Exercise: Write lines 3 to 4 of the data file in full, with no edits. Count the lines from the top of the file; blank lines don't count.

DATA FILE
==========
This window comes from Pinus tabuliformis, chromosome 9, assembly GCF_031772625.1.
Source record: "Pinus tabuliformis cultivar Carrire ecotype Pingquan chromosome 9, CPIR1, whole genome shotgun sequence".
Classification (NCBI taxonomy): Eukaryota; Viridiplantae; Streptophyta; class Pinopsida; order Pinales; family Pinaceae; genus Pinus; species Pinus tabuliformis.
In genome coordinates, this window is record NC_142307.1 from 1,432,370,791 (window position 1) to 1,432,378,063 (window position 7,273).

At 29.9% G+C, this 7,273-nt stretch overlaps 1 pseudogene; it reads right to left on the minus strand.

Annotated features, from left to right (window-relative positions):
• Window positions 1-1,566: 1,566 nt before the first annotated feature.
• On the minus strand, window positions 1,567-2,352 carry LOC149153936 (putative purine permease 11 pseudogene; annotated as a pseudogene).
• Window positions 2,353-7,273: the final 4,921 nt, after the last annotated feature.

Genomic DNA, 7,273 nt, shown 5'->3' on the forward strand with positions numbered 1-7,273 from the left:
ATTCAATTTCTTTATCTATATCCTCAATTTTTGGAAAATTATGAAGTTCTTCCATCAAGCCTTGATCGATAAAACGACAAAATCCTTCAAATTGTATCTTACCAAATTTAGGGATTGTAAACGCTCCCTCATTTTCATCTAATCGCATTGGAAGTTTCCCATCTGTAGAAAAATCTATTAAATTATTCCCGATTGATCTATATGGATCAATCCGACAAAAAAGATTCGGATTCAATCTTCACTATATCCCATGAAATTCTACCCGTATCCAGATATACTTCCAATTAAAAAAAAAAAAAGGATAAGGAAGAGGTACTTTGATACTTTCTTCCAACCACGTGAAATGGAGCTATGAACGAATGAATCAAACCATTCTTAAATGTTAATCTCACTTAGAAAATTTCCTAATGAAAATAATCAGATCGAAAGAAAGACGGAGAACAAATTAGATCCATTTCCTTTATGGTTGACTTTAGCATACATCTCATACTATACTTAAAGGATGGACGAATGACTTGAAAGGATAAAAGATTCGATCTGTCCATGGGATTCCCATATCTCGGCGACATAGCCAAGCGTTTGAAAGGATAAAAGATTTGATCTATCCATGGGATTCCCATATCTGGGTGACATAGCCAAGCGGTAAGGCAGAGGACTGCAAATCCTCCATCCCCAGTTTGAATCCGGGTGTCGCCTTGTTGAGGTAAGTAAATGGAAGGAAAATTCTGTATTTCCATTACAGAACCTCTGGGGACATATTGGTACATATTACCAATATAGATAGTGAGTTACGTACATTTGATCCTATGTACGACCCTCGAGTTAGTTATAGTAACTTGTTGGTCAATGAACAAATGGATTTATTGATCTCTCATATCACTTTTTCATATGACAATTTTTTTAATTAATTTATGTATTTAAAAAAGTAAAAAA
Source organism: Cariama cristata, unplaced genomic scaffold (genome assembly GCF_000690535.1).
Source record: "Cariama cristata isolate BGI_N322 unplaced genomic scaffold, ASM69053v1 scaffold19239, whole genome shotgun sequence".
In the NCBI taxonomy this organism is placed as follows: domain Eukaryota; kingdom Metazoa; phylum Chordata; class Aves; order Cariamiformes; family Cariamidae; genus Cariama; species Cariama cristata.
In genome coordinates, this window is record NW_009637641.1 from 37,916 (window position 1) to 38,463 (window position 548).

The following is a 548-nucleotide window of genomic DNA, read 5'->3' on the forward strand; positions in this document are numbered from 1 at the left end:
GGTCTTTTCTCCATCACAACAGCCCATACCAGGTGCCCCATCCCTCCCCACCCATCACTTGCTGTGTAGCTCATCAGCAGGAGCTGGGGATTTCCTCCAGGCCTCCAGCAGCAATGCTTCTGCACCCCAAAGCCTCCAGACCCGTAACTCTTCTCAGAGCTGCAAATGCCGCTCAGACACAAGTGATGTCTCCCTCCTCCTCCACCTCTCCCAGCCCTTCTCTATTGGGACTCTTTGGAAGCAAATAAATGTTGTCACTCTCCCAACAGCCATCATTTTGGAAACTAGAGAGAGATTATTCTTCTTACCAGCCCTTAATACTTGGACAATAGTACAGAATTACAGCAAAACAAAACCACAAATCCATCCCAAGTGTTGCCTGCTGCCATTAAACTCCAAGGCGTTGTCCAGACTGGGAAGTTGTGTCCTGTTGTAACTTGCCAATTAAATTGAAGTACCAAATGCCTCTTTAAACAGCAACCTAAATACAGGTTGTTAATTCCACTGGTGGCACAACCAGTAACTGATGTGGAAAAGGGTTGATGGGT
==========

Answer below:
Classification (NCBI taxonomy): Eukaryota; Viridiplantae; Streptophyta; class Pinopsida; order Pinales; family Pinaceae; genus Pinus; species Pinus tabuliformis.
In genome coordinates, this window is record NC_142307.1 from 1,432,370,791 (window position 1) to 1,432,378,063 (window position 7,273).